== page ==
...shining light on the media, one review at a time
Though an increasing number of Christians are choosing to homeschool their children, the debate over the best educational option for our kids still rages on. Some argue that Christian children need to be kept in public schools, along with teachers who are Christians, for the purposes of evangelism and “reclaiming” the educational system.
Other Christians, however, see danger and dichotomy in such a scheme, leading some to call for a mass exodus from public schools. Which of these points of view is correct? Or does the truth lie somewhere in between? In IndoctriNation, filmmaker Colin Gunn sets out to find the answer via an unusual road trip that takes him and his young family across the country on a tour of the public education system.
As a native of Scotland, Gunn has a unique, fresh perspective on the United States and its government-controlled public education that makes him the perfect man for the job of uncovering the truth behind American education. Taking the wheel of an old yellow school bus, Gunn transports his family and viewers to places and individuals pivotal to the condition of modern public education and determining the biblical response.
The most startling and impactful moments of the film come in Gunn’s interviews with Christians who experienced public schools as students and other believers who teach in the public school system. These interviews are compelling in the raw honesty of the subjects who speak of the struggles to make a difference in an oppressive environment and of the appalling reality of the education that actually takes place at schools, unbeknownst to parents.
As the film progresses, Gunn leaves little to no doubt that IndoctriNation, this documentary’s title, is no exaggeration. This conclusion is not reached through personal opinions alone, however, but rather through an adherence to Scripture. Gunn and Christian thinkers such as R.C. Sproul, Jr., Erwin Lutzer, Ken Ham, and Col. John Eidsmoe highlight what God, through the Bible, has to say about children’s education, the family’s role in education (versus the government’s role), and the Christian response to the current state of public education.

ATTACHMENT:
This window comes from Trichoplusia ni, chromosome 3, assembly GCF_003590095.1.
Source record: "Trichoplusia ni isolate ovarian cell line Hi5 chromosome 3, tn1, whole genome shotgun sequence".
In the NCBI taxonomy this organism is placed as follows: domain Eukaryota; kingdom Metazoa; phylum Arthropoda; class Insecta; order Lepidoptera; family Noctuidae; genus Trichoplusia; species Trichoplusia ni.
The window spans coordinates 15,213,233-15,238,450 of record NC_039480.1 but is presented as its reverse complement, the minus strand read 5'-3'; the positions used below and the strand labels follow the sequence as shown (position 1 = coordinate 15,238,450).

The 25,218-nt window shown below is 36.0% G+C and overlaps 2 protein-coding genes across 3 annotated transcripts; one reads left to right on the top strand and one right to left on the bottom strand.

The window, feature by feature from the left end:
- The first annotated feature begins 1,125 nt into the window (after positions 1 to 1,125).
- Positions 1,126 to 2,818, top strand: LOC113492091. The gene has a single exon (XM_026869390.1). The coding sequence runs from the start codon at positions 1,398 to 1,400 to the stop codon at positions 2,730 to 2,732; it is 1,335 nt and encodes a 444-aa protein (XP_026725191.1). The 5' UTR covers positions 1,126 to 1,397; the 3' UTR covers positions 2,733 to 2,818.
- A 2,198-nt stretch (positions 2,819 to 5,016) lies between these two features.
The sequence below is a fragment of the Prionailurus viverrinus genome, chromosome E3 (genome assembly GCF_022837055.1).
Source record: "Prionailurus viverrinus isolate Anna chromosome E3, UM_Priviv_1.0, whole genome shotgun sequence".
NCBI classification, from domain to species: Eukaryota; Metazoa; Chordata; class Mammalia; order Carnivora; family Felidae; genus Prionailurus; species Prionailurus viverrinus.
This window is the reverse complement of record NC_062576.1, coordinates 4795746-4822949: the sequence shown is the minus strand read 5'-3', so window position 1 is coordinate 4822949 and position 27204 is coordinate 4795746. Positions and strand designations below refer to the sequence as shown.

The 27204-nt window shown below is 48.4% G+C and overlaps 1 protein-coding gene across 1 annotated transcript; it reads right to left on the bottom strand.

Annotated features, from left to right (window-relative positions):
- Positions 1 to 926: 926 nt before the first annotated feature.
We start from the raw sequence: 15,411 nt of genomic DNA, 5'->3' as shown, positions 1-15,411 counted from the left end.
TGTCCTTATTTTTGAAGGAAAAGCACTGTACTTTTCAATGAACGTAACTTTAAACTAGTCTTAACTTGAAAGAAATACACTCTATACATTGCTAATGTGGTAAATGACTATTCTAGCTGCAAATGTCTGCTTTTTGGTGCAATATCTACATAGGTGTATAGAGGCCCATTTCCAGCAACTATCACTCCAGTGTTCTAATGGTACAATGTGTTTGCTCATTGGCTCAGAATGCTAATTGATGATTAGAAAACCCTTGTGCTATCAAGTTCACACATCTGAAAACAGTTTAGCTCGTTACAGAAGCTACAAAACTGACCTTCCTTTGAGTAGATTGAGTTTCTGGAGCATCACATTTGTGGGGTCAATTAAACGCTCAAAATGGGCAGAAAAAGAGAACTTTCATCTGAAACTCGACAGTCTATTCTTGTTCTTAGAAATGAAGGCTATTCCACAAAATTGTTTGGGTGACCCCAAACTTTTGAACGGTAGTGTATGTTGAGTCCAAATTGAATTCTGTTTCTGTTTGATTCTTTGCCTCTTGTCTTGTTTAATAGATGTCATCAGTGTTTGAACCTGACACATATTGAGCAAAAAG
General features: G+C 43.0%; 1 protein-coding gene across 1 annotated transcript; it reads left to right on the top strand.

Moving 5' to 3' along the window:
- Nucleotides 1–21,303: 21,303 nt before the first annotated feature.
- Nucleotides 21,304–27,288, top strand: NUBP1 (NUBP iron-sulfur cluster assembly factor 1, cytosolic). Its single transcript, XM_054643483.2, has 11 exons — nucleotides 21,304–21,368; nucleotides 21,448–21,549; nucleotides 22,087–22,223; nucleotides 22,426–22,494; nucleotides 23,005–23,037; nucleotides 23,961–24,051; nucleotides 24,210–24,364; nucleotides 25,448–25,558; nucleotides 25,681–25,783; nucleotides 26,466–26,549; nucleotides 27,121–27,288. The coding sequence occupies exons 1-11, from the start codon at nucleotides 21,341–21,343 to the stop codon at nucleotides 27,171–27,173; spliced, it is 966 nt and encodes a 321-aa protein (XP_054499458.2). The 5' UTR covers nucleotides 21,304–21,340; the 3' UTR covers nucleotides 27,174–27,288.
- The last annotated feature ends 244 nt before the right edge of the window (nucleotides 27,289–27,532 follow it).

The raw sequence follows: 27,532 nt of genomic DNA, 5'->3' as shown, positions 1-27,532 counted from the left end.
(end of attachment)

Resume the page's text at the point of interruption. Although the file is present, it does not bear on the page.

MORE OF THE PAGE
As relevant, Gunn also retraces the history of public education in America. Never boring, these creatively presented history lessons reveal more surprising truths that show how schools got where they are today and expose a crucial error in the idea of “taking back” the public schools.
Even viewers who are normally bored by documentaries will find this one worth watching thanks to its controversial topic and excellent production quality. A raw, modern documentary filming style is mixed with well-lit interviews and clever editing that keeps the interest level high at all times. Gunn periodically throws in the unexpected, as does the editor, so viewers never know exactly what’s going to happen next and, therefore, stay engaged.
Since the majority of Christian children in America still attend public schools, this hard-hitting documentary is one of the most pertinent to our times. While all viewers can benefit from watching Indoctrination, the film is an absolute must-see for any parent with a child in public school. If you love your children and care about the people they become, watch IndoctriNation.